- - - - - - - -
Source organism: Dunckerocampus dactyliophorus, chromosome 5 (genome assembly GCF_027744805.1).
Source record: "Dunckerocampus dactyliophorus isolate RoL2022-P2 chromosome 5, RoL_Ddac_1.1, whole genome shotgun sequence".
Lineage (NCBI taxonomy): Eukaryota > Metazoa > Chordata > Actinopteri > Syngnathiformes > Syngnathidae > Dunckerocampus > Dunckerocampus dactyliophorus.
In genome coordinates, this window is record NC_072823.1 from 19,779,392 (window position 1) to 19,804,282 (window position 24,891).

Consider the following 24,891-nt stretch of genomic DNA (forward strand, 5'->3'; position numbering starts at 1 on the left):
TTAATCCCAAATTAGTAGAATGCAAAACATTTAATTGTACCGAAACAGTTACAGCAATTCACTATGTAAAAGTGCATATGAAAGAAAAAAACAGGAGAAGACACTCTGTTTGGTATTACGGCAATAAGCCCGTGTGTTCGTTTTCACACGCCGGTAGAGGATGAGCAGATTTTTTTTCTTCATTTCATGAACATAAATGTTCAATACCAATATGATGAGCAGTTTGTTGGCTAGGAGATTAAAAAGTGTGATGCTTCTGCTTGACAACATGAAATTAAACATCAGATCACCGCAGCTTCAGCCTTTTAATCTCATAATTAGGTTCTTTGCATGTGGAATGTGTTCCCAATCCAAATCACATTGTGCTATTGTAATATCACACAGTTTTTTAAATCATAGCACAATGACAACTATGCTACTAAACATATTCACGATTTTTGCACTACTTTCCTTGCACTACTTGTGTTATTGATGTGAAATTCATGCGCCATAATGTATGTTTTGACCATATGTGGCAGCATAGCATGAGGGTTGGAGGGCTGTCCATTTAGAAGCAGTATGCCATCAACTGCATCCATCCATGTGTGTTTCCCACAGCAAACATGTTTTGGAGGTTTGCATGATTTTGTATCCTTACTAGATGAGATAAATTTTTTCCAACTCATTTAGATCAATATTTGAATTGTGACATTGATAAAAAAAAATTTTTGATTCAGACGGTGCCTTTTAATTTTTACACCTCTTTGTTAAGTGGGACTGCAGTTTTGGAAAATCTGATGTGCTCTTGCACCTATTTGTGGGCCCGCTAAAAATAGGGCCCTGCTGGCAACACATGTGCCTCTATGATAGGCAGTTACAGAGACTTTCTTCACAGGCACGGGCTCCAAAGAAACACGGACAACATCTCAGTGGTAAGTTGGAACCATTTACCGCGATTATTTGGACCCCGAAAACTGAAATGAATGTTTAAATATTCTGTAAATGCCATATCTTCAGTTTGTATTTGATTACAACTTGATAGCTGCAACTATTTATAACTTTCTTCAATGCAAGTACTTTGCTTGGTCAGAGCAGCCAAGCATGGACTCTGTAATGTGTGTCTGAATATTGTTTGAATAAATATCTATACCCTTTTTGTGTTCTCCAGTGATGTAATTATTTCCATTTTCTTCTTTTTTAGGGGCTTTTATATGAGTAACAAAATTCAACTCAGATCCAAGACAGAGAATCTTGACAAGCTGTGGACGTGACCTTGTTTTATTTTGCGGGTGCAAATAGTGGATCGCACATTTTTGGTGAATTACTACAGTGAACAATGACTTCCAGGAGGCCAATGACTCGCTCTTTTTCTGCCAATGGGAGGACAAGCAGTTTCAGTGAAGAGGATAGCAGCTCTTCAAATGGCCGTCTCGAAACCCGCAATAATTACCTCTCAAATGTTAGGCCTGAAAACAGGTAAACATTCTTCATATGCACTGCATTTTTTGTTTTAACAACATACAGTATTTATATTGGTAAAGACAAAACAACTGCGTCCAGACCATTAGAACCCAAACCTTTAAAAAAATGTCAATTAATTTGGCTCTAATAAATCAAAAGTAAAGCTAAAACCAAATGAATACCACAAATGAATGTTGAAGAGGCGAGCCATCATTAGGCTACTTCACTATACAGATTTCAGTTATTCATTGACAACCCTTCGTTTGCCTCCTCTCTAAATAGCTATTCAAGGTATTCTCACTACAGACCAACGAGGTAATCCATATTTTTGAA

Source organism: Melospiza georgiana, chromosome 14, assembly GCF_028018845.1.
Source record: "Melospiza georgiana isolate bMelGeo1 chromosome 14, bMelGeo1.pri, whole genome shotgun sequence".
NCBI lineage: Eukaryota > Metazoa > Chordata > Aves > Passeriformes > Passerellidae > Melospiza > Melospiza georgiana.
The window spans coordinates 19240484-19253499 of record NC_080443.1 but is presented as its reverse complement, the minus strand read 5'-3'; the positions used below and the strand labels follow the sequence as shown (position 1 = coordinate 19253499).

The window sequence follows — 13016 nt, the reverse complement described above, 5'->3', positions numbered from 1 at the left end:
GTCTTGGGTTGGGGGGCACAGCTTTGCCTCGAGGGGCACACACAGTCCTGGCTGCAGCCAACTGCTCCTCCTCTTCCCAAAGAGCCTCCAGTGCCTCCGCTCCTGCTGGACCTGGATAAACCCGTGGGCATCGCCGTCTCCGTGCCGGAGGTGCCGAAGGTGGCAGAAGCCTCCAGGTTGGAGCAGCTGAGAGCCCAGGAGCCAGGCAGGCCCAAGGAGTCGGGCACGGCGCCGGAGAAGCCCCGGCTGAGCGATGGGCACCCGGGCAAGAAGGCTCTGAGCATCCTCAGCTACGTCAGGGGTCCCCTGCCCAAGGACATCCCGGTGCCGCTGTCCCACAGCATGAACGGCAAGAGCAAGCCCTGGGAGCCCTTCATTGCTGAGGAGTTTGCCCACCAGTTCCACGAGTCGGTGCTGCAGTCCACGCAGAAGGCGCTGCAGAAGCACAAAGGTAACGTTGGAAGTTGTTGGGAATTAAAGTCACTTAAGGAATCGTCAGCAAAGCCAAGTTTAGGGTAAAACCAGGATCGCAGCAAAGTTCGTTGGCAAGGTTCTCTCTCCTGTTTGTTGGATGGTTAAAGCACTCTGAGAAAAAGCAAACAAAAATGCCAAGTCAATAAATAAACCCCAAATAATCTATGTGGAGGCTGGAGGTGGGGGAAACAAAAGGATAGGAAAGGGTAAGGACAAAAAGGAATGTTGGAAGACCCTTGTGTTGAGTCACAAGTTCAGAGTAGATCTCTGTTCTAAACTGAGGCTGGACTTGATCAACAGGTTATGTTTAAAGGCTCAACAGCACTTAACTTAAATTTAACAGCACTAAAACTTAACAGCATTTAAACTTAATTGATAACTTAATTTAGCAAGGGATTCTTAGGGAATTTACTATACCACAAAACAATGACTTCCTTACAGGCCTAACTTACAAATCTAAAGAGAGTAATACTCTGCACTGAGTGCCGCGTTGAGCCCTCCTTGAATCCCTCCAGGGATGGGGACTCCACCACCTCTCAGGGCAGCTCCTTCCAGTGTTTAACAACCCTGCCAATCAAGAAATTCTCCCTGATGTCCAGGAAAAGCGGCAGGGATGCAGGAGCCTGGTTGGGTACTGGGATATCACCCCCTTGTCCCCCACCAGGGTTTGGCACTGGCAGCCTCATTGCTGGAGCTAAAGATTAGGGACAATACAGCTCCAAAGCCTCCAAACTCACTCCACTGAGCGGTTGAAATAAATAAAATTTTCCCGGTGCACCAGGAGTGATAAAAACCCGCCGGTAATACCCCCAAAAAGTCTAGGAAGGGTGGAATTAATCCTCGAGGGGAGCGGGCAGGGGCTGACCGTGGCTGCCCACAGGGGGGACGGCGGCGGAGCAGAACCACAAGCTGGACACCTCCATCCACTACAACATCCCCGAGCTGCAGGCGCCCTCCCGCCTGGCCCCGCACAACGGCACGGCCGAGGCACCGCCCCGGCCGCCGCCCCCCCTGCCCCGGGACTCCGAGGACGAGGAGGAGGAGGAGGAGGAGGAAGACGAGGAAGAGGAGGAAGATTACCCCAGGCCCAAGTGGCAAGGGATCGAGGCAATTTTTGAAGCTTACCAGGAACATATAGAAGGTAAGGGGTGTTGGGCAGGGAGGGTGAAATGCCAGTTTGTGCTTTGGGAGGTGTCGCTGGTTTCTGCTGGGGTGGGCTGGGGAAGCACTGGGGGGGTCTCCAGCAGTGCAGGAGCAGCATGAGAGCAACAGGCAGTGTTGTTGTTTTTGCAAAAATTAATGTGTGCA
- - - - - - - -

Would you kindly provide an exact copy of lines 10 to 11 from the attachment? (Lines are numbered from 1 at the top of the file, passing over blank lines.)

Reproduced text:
The window spans coordinates 19240484-19253499 of record NC_080443.1 but is presented as its reverse complement, the minus strand read 5'-3'; the positions used below and the strand labels follow the sequence as shown (position 1 = coordinate 19253499).

The window sequence follows — 13016 nt, the reverse complement described above, 5'->3', positions numbered from 1 at the left end: